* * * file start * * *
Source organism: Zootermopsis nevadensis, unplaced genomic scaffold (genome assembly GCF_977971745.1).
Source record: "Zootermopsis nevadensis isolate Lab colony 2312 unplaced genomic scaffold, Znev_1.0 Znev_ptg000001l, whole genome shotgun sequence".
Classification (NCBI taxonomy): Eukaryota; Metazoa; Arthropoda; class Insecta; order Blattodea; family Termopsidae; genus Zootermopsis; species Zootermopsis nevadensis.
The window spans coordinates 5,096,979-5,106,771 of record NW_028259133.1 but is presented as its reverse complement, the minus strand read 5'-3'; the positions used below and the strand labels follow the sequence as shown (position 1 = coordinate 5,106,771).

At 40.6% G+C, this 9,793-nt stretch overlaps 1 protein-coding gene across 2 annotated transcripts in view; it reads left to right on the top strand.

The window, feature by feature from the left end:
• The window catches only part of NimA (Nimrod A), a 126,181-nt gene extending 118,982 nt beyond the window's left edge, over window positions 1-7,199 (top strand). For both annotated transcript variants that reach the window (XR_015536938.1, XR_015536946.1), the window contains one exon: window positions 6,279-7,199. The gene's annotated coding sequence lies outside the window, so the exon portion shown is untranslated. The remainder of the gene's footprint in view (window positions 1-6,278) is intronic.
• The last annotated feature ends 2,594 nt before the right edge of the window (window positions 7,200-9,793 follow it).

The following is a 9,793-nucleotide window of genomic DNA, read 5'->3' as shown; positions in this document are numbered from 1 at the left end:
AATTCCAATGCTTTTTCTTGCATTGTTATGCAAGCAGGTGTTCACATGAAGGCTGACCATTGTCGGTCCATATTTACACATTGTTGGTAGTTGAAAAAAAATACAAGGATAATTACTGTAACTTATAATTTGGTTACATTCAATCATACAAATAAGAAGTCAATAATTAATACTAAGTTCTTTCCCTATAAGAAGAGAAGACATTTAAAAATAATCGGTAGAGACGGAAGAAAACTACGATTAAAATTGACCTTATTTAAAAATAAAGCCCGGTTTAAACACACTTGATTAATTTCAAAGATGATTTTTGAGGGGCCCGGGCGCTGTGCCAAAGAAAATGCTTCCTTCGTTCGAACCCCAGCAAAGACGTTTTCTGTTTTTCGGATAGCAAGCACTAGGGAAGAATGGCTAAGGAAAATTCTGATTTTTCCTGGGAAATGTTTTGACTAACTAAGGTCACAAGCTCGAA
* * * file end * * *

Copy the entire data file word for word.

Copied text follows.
Source organism: Zootermopsis nevadensis, unplaced genomic scaffold (genome assembly GCF_977971745.1).
Source record: "Zootermopsis nevadensis isolate Lab colony 2312 unplaced genomic scaffold, Znev_1.0 Znev_ptg000001l, whole genome shotgun sequence".
Classification (NCBI taxonomy): Eukaryota; Metazoa; Arthropoda; class Insecta; order Blattodea; family Termopsidae; genus Zootermopsis; species Zootermopsis nevadensis.
The window spans coordinates 5,096,979-5,106,771 of record NW_028259133.1 but is presented as its reverse complement, the minus strand read 5'-3'; the positions used below and the strand labels follow the sequence as shown (position 1 = coordinate 5,106,771).

At 40.6% G+C, this 9,793-nt stretch overlaps 1 protein-coding gene across 2 annotated transcripts in view; it reads left to right on the top strand.

The window, feature by feature from the left end:
• The window catches only part of NimA (Nimrod A), a 126,181-nt gene extending 118,982 nt beyond the window's left edge, over window positions 1-7,199 (top strand). For both annotated transcript variants that reach the window (XR_015536938.1, XR_015536946.1), the window contains one exon: window positions 6,279-7,199. The gene's annotated coding sequence lies outside the window, so the exon portion shown is untranslated. The remainder of the gene's footprint in view (window positions 1-6,278) is intronic.
• The last annotated feature ends 2,594 nt before the right edge of the window (window positions 7,200-9,793 follow it).

The following is a 9,793-nucleotide window of genomic DNA, read 5'->3' as shown; positions in this document are numbered from 1 at the left end:
AATTCCAATGCTTTTTCTTGCATTGTTATGCAAGCAGGTGTTCACATGAAGGCTGACCATTGTCGGTCCATATTTACACATTGTTGGTAGTTGAAAAAAAATACAAGGATAATTACTGTAACTTATAATTTGGTTACATTCAATCATACAAATAAGAAGTCAATAATTAATACTAAGTTCTTTCCCTATAAGAAGAGAAGACATTTAAAAATAATCGGTAGAGACGGAAGAAAACTACGATTAAAATTGACCTTATTTAAAAATAAAGCCCGGTTTAAACACACTTGATTAATTTCAAAGATGATTTTTGAGGGGCCCGGGCGCTGTGCCAAAGAAAATGCTTCCTTCGTTCGAACCCCAGCAAAGACGTTTTCTGTTTTTCGGATAGCAAGCACTAGGGAAGAATGGCTAAGGAAAATTCTGATTTTTCCTGGGAAATGTTTTGACTAACTAAGGTCACAAGCTCGAA